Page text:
This past weekend, I watched a documentary called “Dirtbag: The Legend of Fred Beckey.” Even though I’m not a regular climber, I’m a sucker for good climbing movies. It probably has to do something with all those mountains.
Anyway, there was one line in the movie in which an interview subject tries to answer a question about why Beckey put himself through so much hardship, right into his 90s, just to climb.
But first, a bit about Beckey: Before his death, he wrote numerous climbing guidebooks. Most notable first ascents in the Pacific Northwest are his. He eschewed a normal life and lived on the road, working a few odd jobs while driving to climbing sites, sleeping on the ground, and enduring some at-times heinous bushwhacks just to get to the wall or mountain he sought to climb.
And another bit about mountaineering: it’s hard. Damn hard. Suffering is part of the equation as you log miles underfoot with a beefy pack on your back, dodging storms, sleeping cold (if at all), testing your nerve and putting your body through rigors most people will never understand. Even the most basic ascents are hard work. Add some difficulty and it’s a wonder anyone climbs mountains at all. We use light-hearted euphemisms like “type 2 fun” and “sufferfest” to describe mountain climbs, but the pain involved can include serious illness, injury and death.
But going back to Beckey, and the quote about why he spent close to eight decades dedicated to the climb: The interviewee said above all else, even when it was clear he couldn’t do a lot of the climbs he planned anymore, Fred Beckey enjoyed the process.
“The process,” in case you don’t know, is the hardship. And if there is a key to enjoying climbing mountains, it is embracing the hardship so you can attain your goal. Otherwise, you’d never do it again.
The quote itself was a short aside, but it got me thinking, and not just about climbing mountains. “The process” is involved in so many things that are tough but ultimately worthwhile.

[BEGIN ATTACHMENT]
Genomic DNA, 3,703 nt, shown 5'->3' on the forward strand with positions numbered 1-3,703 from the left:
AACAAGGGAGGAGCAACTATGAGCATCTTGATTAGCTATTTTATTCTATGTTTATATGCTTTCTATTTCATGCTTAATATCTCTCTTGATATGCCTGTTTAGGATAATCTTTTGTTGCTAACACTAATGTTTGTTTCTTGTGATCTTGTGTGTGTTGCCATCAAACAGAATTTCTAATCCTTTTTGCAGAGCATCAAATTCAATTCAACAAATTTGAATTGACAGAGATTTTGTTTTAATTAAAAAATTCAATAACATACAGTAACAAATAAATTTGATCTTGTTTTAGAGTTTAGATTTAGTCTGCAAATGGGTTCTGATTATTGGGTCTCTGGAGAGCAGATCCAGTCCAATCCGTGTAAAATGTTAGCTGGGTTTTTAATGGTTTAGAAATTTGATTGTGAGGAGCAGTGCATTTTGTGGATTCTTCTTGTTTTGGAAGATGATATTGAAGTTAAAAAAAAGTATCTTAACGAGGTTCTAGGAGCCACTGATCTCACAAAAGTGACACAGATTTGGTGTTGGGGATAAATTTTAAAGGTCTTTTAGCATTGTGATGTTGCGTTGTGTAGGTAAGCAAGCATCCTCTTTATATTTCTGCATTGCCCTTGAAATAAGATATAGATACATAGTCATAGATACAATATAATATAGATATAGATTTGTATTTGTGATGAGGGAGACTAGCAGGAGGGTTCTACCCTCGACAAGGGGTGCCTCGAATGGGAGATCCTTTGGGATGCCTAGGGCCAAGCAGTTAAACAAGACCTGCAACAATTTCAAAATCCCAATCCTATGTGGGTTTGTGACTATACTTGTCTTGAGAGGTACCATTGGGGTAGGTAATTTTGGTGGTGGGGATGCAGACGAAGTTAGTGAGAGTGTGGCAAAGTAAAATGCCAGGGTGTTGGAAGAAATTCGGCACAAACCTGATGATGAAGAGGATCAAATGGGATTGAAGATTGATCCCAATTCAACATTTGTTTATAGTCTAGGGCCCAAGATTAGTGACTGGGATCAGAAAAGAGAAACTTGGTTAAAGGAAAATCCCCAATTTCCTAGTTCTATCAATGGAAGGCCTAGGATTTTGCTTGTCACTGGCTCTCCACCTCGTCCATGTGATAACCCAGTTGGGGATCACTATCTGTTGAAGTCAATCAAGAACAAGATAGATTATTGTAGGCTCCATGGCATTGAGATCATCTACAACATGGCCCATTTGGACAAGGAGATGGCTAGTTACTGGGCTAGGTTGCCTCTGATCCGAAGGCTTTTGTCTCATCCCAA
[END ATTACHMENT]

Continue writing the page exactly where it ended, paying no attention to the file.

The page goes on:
Right now, I’m a month into training for a half marathon, and as is the case every year, my goal isn’t just to finish. I want to finish faster than the year before.
The process is in two parts. Part 1 is the training schedule. The schedule includes how many miles I’m supposed to run on any given day, and what each workout should look like. Shorter runs are fine. Longer ones are a grind. Speed work is always difficult, and really, no fun at all. As the mileage increases week by week, the process hammers you anew each day with greater intensity.
Part 2 of the process involves the elements. I started building up my base in August and began the program in earnest in September. August was hot. Real hot. This September in Tulsa was the hottest since 1931, back in the Dust Bowl days. Nineteen days above 90 degrees, and with the humidity, heat indices were regularly in the 90s and 100s. Getting your long runs done in conditions like that flirts with demoralizing.
But there is also an excitement to doing it. When I got back from my ill-fated Colorado trip in July, I leaned in on conditioning. I found the hilliest routes around my home and ran in the heat. Putting together my training program was fun in a nerdy way. I knew those weekly speed workouts would suck, but I plugged them in anyway. And in the back of my mind, I realized that if I forced myself out the door, despite what the thermometer might say, all that heat training would make me faster. And probably tougher. By the time things cool off, I’m counting on a performance dividend because my past shows me that heat training works.
So my lungs burn on speed days, and my heart feels like it’s going to beat out of my chest. My brain boils on hot-weather runs that take a good 45 minutes from which to cool down. I feel like I could sleep 10 or more hours most days because of the toll the sun takes.
But that’s the process. Like Fred Beckey’s relentless pursuit of new lines on unclimbed peaks, success doesn’t just happen – some suffering must occur, a tempered-by-fire ritual of hours, days and weeks to reach that summit. Or in my case this fall, hopefully cross a finish line faster than last year.
In either case, it’s entirely personal. No one forces people to climb a mountain, and no one is putting a gun to my head to train for this race. But I think it’s healthy to test yourself. Pushing boundaries has a carryover into other areas of life. Learning to love the process, and all the highs and lows that it brings, is a worthy habit.